Why meditate and how?

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It is often thought that meditation is about emptying the mind, by purging it of all images. In reality, meditation means maintaining a single thought, even if one can indeed call this “emptying the mind” in practice. Completely suppressing one’s thoughts only exists in deep sleep, as well as in some rare forms of absorption, such as samadhi. To get there, our mind must grasp no object and, instead, must objectify its own tendency to grasp. If one tried to remove all thoughts without having acquired such purity and spiritual power, the result would most likely be a form of sleep or hypnotised stupor. Here is what Swami Vivekananda tells us on this point:

When individuals try to empty their mind without having been properly taught or prepared, they have every chance of succeeding only in covering themselves in tamas – material ignorance. This makes the mind lifeless and stupid, and leads them to believe that their minds are actually empty.” 

Meditation on the subject, on the “me”, is called aham grah upasana in the Vedanta. But the subject, here, is the empirical self: the reflection or image of the real atman—the universal Self. The existence of our individual self is obvious and does not need to be proven. However, its real nature, in the form of atman, is not apparent precisely because the pure atmancan never become an object of our meditation. Inthe state of samadhi, once all the waves of thought are calmed, the pure atman shines of its own light. Introspection is a state of being and as such is not a meditative process.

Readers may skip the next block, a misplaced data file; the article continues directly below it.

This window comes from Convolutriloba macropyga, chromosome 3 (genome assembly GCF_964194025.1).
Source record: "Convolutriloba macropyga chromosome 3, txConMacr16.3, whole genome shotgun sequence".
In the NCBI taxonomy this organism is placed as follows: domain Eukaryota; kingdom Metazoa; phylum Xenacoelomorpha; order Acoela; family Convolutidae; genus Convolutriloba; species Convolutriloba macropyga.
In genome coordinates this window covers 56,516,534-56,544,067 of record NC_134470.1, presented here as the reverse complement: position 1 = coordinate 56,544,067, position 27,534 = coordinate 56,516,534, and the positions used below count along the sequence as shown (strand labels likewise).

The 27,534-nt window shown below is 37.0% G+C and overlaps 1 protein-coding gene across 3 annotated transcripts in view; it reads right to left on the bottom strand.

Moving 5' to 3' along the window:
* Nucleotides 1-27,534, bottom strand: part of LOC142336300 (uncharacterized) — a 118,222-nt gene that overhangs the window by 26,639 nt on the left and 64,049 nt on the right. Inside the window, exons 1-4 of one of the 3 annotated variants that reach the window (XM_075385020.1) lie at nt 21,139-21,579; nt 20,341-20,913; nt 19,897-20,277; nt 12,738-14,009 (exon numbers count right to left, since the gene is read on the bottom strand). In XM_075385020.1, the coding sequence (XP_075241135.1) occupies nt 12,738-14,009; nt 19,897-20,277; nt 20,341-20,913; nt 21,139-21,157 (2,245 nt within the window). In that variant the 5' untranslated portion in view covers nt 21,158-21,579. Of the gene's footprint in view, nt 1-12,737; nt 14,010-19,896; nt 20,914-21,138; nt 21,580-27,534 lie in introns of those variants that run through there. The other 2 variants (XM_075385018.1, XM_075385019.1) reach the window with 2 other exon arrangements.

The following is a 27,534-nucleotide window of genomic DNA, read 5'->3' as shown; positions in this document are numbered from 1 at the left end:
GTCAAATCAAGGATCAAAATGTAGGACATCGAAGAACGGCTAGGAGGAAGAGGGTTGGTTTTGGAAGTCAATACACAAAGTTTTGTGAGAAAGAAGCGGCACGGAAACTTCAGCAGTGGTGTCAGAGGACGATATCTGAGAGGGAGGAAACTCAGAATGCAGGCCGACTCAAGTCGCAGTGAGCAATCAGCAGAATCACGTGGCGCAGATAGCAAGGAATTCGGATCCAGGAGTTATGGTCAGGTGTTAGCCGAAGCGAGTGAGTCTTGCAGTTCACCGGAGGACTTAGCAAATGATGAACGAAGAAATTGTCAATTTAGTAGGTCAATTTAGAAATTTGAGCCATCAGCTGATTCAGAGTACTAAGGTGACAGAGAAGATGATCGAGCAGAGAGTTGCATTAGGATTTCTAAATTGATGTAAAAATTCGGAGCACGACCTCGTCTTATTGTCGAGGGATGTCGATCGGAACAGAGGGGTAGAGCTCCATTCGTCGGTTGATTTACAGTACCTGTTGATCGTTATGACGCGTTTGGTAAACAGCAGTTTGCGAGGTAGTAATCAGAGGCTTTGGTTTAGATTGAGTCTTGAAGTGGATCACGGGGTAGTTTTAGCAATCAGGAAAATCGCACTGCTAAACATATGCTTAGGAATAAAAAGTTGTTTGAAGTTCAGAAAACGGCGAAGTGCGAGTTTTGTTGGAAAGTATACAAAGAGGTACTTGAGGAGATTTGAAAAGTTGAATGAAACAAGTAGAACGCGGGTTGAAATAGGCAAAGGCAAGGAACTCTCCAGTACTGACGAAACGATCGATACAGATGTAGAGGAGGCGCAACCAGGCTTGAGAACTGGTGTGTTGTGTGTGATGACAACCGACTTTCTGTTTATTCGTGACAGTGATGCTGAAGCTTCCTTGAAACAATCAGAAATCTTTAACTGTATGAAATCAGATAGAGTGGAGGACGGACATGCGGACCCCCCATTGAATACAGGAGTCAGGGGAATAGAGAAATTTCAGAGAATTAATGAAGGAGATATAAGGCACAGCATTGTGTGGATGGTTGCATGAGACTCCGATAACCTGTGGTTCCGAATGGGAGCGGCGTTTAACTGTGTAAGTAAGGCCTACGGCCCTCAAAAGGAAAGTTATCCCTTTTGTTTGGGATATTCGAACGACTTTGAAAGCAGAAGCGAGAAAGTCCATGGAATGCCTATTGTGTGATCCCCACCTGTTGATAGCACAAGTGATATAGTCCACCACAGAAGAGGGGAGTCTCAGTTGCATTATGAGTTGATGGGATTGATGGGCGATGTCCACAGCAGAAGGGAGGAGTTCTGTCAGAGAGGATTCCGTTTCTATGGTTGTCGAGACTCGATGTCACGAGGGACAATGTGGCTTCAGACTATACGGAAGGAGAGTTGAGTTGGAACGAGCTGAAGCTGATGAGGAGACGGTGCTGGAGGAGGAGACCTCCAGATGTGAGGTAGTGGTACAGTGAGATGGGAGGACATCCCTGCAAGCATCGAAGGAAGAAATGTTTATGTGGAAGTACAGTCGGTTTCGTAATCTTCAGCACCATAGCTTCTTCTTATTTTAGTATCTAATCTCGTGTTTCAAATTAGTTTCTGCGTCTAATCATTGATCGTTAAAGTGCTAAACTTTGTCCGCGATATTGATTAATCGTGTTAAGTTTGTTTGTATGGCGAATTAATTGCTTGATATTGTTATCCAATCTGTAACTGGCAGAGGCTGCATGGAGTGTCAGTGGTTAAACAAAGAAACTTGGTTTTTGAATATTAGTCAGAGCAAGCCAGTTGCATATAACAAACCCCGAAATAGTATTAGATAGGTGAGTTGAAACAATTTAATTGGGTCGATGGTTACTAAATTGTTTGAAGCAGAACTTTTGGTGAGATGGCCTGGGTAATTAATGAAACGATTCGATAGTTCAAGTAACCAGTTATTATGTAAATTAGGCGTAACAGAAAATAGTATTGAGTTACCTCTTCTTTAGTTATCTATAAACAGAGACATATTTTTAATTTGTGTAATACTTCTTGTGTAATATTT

It also happens that, sometimes, we enter into a state of consciousness where the mind becomes calm and watchful. We distinctly feel a deep inner silence. Each movement, each thought seems fresh and meaningful. This feeling arises when the mind has not landed on a particular image and, instead, is calmly observing our thoughts as they come and go, like clouds dancing in the sky. This is what it means to live in the present. 

As a result, we become capable of observing the silent current of life without being pulled by the power of this same current. In this state, the individual self becomes conscious of the entire mind, rather than of a particular object or image. We can liken this to a fish that suddenly becomes aware of the water in which it previously had only noticed other fish, worms, plants, etc. Now, the fish is there in the water, silently gliding along with all of its fins. This is the type of consciously-cultivated calm that is appropriate for meditation. 

Some seekers reach this meditative consciousness thanks to the love that they bear towards their beloved Divinity. They think of It with such love that their entire self vibrates from this thought, like a musical instrument producing a single continuous sound. There is no room for any other thought, there is only the living presence of the Divinity attached to the present moment. 

Thus, in true meditation, the mind becomes like the string of a violin held taught between the self and the object. The mind vibrates in the present moment, producing endlessly-renewing melodies in our consciousness.